The airport in Guatemala City is a revolving door for deported migrants. As soon as they get off the airplane and through the doors that lead them back into their country, almost half the returnees turn right back towards the north.
For the first time in his life, ninety-two-year-old Frank Catalfumo has stopped working at F & C Shoe Rebuilding in South Brooklyn, the shop he inherited from his father after World War II. Now the shop is run by Frank’s son Michael, who has also followed in his father’s footsteps. Though F & C is as busy as ever, the trade stops with this generation, as Michael’s children have been able to choose different life paths.
Maryann and Raymond Eger started dating when they were teenagers in New Dorp Beach, Staten Island. They have been together for over forty years, raising their family in the same house that Maryann was born in. Now, hurricane Sandy may force them to leave the place they have always called home.
Maria arrived to the United States when she was only 2 years old. She has lived in White Plains, New York for most of her life and while she considers herself to be an American, she is still an undocumented immigrant under US law. Maria is currently looking into applying for deferred action.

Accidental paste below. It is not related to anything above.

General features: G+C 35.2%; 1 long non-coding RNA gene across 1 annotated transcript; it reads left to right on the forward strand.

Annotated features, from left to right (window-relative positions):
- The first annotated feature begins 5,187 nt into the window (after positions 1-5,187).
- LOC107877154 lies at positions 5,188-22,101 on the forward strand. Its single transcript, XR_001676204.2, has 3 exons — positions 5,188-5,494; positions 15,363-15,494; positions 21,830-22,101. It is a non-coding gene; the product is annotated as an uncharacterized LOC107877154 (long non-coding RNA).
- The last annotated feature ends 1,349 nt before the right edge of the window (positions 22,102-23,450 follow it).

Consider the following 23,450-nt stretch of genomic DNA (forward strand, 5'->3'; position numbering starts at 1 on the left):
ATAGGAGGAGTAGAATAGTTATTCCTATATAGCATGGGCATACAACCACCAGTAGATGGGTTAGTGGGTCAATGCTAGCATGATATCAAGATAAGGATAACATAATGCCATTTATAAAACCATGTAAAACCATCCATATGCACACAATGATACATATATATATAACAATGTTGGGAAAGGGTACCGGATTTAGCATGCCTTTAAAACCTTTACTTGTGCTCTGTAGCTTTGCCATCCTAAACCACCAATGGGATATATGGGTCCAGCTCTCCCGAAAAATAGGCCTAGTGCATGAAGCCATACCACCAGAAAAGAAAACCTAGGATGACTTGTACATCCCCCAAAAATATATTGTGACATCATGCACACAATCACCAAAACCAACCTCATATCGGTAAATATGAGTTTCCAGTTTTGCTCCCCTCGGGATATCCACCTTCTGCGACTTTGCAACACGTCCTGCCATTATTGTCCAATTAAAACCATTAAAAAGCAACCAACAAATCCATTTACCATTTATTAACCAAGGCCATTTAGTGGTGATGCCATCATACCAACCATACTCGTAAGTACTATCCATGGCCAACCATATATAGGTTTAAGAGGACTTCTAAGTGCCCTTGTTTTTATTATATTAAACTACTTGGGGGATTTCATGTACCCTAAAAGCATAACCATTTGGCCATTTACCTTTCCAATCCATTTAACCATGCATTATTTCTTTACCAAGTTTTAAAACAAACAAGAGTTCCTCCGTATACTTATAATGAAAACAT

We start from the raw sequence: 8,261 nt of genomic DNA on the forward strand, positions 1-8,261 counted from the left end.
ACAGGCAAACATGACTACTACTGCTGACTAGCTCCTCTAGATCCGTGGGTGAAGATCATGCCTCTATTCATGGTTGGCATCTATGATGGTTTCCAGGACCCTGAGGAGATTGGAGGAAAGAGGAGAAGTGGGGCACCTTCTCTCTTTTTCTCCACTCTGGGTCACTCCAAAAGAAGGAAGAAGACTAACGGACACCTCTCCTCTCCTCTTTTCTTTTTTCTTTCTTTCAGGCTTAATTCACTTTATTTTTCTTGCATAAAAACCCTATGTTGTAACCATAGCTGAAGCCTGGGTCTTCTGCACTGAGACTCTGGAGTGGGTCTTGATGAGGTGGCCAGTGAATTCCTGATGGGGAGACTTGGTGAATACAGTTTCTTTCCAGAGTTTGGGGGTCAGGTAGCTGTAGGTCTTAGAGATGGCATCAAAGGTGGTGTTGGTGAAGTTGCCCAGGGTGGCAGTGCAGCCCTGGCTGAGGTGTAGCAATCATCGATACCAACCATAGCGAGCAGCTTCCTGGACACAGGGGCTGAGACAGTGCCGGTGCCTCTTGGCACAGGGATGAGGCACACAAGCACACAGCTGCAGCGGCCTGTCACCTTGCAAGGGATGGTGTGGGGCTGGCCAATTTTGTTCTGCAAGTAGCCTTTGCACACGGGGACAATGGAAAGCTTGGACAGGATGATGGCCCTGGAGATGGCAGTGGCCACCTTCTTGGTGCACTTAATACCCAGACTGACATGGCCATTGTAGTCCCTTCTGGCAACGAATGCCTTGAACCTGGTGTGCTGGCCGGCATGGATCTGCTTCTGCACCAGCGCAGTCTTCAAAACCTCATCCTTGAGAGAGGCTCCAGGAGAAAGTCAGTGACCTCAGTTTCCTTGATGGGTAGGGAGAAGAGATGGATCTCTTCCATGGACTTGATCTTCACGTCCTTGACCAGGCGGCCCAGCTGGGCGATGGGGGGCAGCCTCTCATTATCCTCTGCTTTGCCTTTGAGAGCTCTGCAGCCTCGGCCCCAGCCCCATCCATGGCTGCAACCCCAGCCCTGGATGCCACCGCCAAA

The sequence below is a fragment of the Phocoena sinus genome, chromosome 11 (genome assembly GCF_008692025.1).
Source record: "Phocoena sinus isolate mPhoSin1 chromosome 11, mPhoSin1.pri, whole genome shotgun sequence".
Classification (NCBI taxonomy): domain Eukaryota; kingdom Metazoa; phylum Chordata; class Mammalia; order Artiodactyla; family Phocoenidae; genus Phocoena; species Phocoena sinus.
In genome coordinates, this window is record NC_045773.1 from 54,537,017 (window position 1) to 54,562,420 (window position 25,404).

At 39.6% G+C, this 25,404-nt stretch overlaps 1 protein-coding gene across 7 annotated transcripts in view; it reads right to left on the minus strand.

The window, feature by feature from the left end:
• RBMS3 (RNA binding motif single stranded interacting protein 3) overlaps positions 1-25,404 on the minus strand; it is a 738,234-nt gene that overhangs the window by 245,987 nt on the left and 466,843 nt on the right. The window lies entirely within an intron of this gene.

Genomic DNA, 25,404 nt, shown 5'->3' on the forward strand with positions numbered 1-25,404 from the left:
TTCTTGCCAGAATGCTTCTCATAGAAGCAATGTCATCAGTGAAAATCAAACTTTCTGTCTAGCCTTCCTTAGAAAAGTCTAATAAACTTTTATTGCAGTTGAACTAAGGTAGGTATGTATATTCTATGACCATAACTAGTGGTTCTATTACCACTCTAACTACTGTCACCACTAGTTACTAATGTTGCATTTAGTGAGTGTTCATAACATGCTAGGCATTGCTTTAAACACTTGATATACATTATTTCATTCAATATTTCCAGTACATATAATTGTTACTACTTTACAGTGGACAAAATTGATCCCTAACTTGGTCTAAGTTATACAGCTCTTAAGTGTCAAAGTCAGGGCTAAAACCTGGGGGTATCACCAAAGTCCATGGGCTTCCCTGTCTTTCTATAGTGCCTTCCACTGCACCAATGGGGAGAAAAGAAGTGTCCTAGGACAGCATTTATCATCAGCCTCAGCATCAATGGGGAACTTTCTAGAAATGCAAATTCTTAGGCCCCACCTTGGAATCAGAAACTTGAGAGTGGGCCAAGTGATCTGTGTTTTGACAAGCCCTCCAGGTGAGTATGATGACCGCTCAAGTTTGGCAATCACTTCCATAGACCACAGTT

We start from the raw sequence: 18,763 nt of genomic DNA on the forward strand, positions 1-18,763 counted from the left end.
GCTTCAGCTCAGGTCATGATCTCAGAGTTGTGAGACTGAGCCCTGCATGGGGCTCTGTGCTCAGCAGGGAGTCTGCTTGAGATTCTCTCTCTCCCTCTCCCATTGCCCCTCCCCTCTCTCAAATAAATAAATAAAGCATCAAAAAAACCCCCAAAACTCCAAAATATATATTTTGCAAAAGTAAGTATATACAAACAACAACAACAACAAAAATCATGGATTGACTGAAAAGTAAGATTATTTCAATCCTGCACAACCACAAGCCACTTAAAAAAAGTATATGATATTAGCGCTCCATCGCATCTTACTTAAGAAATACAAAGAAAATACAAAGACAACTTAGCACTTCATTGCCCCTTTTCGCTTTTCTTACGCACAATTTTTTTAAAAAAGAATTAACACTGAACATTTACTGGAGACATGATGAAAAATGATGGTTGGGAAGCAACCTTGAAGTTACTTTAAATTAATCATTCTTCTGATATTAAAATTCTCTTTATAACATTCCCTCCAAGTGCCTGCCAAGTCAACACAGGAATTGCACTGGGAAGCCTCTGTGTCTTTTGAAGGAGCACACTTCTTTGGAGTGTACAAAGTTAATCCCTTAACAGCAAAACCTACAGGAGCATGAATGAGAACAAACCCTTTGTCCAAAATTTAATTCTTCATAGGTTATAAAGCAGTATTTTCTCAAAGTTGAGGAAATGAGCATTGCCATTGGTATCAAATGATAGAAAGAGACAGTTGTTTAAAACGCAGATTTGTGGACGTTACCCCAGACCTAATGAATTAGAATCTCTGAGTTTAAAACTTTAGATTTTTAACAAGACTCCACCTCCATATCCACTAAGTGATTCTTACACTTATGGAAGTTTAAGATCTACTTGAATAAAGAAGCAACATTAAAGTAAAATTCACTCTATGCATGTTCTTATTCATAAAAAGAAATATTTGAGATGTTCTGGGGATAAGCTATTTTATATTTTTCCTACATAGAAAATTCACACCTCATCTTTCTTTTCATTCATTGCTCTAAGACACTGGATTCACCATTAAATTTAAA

When I was in college I participated in a study abroad program in Cambodia through The New School. A few years later I was hired to go back and document the program. I was the main shooter for this project and Marisa Wong was the editor.
This critical international civic engagement course engages the perils, paradoxes, and promises of contemporary Cambodia by combining intensive experiential learning with an academically rigorous examination of the politics of international development that make up the Cambodian present. Based in the city of Siem Reap on the northeast tip of the Tonle Sap (the Great Lake), students participate in academic seminar and field-based projects in partnership with local community organizations working on issues of education, poverty, healthcare, and housing.